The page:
What is the VIX?
Here’s how it works
IMPORTANT DISCLOSURES – PLEASE READ:
Investors should carefully consider the investment objective, risks, charges and expenses of the Measured Risk Strategy Fund. Mutual funds involve risk, including possible loss of principal. There is no guarantee the Fund will meet its objective. This and other information is contained in the prospectus and should be read carefully before investing. For a prospectus please call Measured Risk Portfolios at (855) 907-3407. The Funds are distributed by Northern Lights Distributors, LLC, member FINRA / SIPC. Northern Lights Distributors, LLC is not affiliated with Measured Risk Portfolios, Inc. 4733-NLD-6/27/2018
The Fund employs various strategies seeking to achieve the objective of capital appreciation and income. The primary tool to achieve this objective is the use of options. Options involve risk and are not suitable for all investors. Purchased put or call options may expire worthless and may not deliver the expected return due to time value decay. Written call and put options may limit the Fund’s participation in gains and may amplify losses in market declines. The Fund’s losses are potentially large in a written put or call transaction. If un-hedged, written calls expose the Fund to potentially unlimited losses.
Volatility Exchange Traded Products (ETPs) may have significantly greater daily movements that that of the broad US equity markets. Investors cannot directly invest in an index and unmanaged index returns do not reflect any fees, expenses or sales charges. The Fund may invest or buy or sell options on volatility related ETPs, such as: (holdings are subject to change and should not be considered investment advice)
VIX: The CBOE VIX (S&P 500 Volatility Index) is a measure of market expectations of near-term volatility conveyed by S&P 500 stock index option prices. The VIX is forward looking and seeks to predict the variability of future market movements. This is in contrast to realized (or actual) volatility which measures the variability of historical (or known) prices.
Short VIX: A “short VIX” investment is one that is designed to correlate negatively or move opposite of the Chicago Board Option Exchange Volatility Index (VIX). These investments may take many forms but are typically Exchange Traded Funds (ETF) or Exchange Trades Notes (ETN). They may also be designed to have various ratios to the daily movement of the VIX (for example 2 times or .5 times) in which case they are also referred to as leveraged or geared ETFs or ETNs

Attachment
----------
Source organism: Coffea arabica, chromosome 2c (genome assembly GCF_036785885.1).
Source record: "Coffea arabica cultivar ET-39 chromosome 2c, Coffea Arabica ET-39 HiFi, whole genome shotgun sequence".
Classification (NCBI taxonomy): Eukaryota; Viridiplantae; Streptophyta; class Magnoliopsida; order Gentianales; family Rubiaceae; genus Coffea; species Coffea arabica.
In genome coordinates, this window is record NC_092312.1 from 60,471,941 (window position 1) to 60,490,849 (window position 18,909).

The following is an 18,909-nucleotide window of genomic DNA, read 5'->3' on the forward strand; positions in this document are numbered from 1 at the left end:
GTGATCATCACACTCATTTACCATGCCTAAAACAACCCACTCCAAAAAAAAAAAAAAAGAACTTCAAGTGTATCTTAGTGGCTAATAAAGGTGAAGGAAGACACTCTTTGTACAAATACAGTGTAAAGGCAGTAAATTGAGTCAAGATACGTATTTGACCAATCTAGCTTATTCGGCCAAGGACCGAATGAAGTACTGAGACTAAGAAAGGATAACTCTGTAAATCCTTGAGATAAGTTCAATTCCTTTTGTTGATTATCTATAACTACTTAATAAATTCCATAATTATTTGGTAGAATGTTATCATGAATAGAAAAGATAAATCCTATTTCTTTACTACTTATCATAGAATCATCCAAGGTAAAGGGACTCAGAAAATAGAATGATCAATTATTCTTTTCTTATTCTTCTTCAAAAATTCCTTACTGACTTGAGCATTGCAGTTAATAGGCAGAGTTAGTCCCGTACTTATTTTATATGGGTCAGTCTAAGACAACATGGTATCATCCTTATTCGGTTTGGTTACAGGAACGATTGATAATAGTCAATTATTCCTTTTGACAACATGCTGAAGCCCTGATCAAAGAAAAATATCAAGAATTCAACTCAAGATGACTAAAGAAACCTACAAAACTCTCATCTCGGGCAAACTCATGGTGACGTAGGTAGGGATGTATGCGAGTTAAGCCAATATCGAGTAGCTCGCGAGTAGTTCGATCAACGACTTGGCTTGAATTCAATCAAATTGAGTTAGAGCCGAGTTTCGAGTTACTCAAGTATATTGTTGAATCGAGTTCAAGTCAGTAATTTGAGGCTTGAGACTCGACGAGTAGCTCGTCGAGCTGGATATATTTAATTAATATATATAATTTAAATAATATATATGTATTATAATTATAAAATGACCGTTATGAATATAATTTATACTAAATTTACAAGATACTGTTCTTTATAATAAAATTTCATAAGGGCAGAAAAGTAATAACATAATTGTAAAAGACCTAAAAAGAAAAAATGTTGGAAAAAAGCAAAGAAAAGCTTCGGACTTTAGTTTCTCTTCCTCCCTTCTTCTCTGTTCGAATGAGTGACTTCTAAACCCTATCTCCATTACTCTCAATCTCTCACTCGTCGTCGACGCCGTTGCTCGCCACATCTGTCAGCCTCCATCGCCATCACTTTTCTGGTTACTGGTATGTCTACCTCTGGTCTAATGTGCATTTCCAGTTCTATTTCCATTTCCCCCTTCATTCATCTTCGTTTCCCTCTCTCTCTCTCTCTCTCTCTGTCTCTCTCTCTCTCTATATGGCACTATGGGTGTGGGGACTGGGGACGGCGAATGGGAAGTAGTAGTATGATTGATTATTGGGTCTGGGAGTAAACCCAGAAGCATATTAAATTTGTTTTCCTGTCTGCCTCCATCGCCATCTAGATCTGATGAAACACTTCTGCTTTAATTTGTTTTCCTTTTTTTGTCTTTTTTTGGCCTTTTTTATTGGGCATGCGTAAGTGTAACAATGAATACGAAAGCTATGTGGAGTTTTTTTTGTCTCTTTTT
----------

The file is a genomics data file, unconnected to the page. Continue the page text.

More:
SVXY: ProShares Short VIX Short-Term Futures ETF seeks daily investment results, before fees and expenses, that correspond to the inverse (-1x) of the daily performance of the S&P 500 VIX Short-Term Futures Index.
XIV: The VelocityShares Daily Inverse VIX Short Term ETN provides -1x leveraged exposure to an index comprising first- and second-month VIX future positions with a weighted average maturity of 1 month.
VXX: The iPath S&P 500 VIX Short-Term Futures ETN tracks an index with exposure to futures contracts on the CBOE Volatility Index with average 1-month maturity.
ETPs are subject to investment advisory and other expenses, which will be indirectly paid by the Fund. As a result, the cost of investing in the Fund will be higher than the cost of investing directly in ETFs and may be higher than other mutual funds that invest directly in stocks. ETFs are subject to specific risks, depending on the nature of the Fund.
The use of leverage, such as that embedded in options, could magnify the Fund’s gains or losses. Written option positions expose the Fund to potential losses many times the option premium received.
The adviser’s use of trading algorithms and judgments about the attractiveness, value and potential appreciation of particular ETPs and options in which the Fund invests or sells may prove to be incorrect and may not produce the desired results.